Jeff Lindsay – Darkly Dreaming Dexter


I’m guessing that most of you must have heard of Dexter (the TV show is really popular at the moment) – Blood spatter specialist by day, serial killer by night? But, he’s a serial killer with a conscience – you see, he only kills the people who deserve to die. The pedophiles, the rapists, the evil nurse.

And, he does it artfully. Neatly. Covers his tracks, and makes sure he’s never caught. Because that’s what Harry taught him – Harry, his foster father, who is now dead, but his voice still echoes in Dexter’s head, as a guiding light. Dexter has an inner Dark Passenger that takes over, and leaves him with an urge to kill. Harry, an ex-cop, did understand that, and inculcated in Dexter the moral code: Kill only those who deserve to die. He also taught Dexter the basics, to ensure he was never caught: fit in, dress well, have a normal job, have a girlfriend, and always cover your traces.

The book is written in first person, narrated by Dexter. In the first book of this series, another serial killer is in town, and his practices and methods seem to mirror Dexter’s. All the blood is drained, the bodies are cut into numerous “neat” pieces, and disposed off in garbage disposal bags. Deborah, Dexter’s foster sister, is an aspiring detective, and she seeks Dexter’s help, for Dexter seems to have a “knack” to figure out these crimes. Dexter, on the other hand, needs to figure out if he wants to get “emotionally involved” with this serial killer, or help his sister, who’s been having a hard time, courtesy another detective on the force.

What would I do? I need to decide now, before I get too helpful for Deborah. I could help her solve this, absolutely, no one better. Nobody else was even moving in the right direction. But did I want to help? Did I want this killer arrested? Or did I want to find him and stop him myself? Beyond this – oh, nagging little thought – did I even want him to stop?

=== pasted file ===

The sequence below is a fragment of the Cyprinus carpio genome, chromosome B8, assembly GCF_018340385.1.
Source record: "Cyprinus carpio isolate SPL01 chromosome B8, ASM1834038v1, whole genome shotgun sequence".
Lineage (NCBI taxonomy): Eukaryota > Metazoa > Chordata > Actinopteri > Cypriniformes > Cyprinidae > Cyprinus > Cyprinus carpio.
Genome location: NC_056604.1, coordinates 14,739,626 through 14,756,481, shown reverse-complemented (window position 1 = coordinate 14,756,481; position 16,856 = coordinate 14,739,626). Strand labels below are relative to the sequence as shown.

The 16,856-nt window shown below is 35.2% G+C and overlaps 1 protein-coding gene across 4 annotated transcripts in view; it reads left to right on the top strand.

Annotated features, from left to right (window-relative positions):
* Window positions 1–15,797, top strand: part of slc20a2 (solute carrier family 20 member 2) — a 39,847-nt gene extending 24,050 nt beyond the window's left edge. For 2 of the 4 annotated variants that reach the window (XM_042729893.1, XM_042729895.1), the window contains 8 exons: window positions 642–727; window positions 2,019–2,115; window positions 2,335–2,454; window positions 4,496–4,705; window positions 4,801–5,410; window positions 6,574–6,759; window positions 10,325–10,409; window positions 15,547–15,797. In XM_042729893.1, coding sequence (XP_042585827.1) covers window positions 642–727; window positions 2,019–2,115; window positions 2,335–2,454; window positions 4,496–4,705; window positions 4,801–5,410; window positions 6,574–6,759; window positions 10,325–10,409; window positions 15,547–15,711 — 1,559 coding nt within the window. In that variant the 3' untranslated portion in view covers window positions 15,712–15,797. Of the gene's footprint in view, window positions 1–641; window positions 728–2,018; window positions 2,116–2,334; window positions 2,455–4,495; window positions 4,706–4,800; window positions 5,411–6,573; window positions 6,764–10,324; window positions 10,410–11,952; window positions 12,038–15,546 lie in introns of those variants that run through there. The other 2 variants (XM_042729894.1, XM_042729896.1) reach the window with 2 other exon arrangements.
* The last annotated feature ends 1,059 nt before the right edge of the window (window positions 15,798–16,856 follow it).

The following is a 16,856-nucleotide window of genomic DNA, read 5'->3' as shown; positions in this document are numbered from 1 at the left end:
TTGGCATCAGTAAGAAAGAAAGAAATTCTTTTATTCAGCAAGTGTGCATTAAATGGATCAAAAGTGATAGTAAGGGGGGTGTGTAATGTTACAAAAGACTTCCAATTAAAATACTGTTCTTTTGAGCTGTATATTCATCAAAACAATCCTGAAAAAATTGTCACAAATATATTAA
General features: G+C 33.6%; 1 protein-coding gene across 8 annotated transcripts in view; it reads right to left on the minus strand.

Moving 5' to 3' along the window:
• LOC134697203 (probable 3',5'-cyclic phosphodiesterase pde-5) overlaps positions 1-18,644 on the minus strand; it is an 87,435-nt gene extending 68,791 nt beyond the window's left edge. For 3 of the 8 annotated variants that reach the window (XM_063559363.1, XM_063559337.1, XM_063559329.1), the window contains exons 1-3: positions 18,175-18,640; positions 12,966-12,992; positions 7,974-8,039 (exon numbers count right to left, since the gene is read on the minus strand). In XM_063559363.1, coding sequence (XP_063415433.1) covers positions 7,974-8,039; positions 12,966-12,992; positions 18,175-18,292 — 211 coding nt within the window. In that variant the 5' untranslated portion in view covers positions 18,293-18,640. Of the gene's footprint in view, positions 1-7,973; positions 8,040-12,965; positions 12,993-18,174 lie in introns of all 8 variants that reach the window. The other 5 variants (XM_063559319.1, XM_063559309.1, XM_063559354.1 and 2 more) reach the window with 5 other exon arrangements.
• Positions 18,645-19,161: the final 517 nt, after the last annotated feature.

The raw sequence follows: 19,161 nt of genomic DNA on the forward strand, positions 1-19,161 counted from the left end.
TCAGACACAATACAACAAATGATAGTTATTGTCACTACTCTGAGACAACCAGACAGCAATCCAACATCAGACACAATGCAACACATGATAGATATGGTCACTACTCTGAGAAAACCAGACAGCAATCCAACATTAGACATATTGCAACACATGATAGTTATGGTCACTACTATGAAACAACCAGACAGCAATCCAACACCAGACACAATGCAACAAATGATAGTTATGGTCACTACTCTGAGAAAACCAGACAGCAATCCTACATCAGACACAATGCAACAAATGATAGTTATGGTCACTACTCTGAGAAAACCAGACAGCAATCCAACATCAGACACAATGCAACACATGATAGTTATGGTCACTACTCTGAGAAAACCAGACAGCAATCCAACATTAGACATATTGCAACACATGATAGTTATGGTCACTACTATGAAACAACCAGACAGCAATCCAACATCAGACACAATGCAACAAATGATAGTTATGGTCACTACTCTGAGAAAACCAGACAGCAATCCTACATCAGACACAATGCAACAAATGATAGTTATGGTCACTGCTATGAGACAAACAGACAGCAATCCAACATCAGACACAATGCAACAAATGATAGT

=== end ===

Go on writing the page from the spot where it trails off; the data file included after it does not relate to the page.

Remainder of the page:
As the killings increase, Dexter finds himself more involved, so much so that he thinks that the killer on the loose is speaking to him directly, or, that he’s losing his mind. Which one is it?

By no means is this book perfect – the plot is not the strongest, and it’s not a literary masterpiece. However, the book is a page-turner, like no other. Dexter’s character is amazing, and sometimes, I had to avert my eyes from the page and shake my head, because I really couldn’t believe what I was reading. It’s funny, serious, and point-blank. Dexter doesn’t really mince words.

By four-thirty in the morning, the priest was all cleaned up. I felt a lot better. I always did, after. Killing makes me feel good. It works the knots out of darling Dexter’s dark schemata.

If you like page-turners, that are slightly dark, slightly disturbing, go ahead and pick this up. You will not be disappointed, for Dexter really is unforgettable, and, in his own way, he’s charismatic as well!

Rating: 3.5

8 Responses to “Jeff Lindsay – Darkly Dreaming Dexter”

  1. I love the show and I have the first book in the series but have so many books above it in the reading list.

    • One of the guys I work with lent me three of them, and I hate hoarding borrowed books for very long, so I thought I’d start with them straight away. Going to read all of them in one go – might be a fairly Dexter-esque blog for the upcoming week. :)

      I haven’t seen much of the TV series, but am curious to see how much they overlap. Loved whatever little I’ve seen, so maybe it’s time to do a Dexter marathon?!

  2. I too loved the show; in theory the book should be better, but I suspect the show is pretty much faithful to the text. I wish you had seen enough of the show to make the comparison for me!

    • Not sure about the Dexter books being better to be honest – and this is one of the very few times I’ll say this. Just because the images are so graphic, and disturbing, I think seeing it on TV will have more of an impact, because, vivid as my imagination is, I cannot imagine some of the things described.

      Plus, the show is really good with its graphics and visuals, so…

      Books are addictive, as well, though.

  3. 5 Pam

    I am a huge Dexter fan (having watched all three seasons in a 2 week period after a random discovery) The most interesting thing about Dexter is that you find yourself ethically arguing with yourself about whether or not to like him – he does ‘bad’ things, but he’s he’s doing ‘good’ – tricky…

    Apologies. I feel like a fraud commenting on a book review when I have only watched the dvd’s!

    • Nah, don’t be silly! The premise stills holds : good guy, bad guy? I find myself to be totally in love with him, just because, I do think some people deserve to die. I know, this could go down the road of the whole capital punishment v. life imprisonment debate, but I seriously believe rapists, pedophiles, and the like should be tortured and then killed.

      However, I just finished the second book, and some “ethical” questions haunted me. Or more like, some of the decisions Dex made. I already think of him as Dex, not Dexter. This can’t be good….

      PS: Three seasons in two weeks is pretty damn good. I think I did that with Alias…

  4. I love the tv show and the premise is so intirguing, might have to dig the books out.

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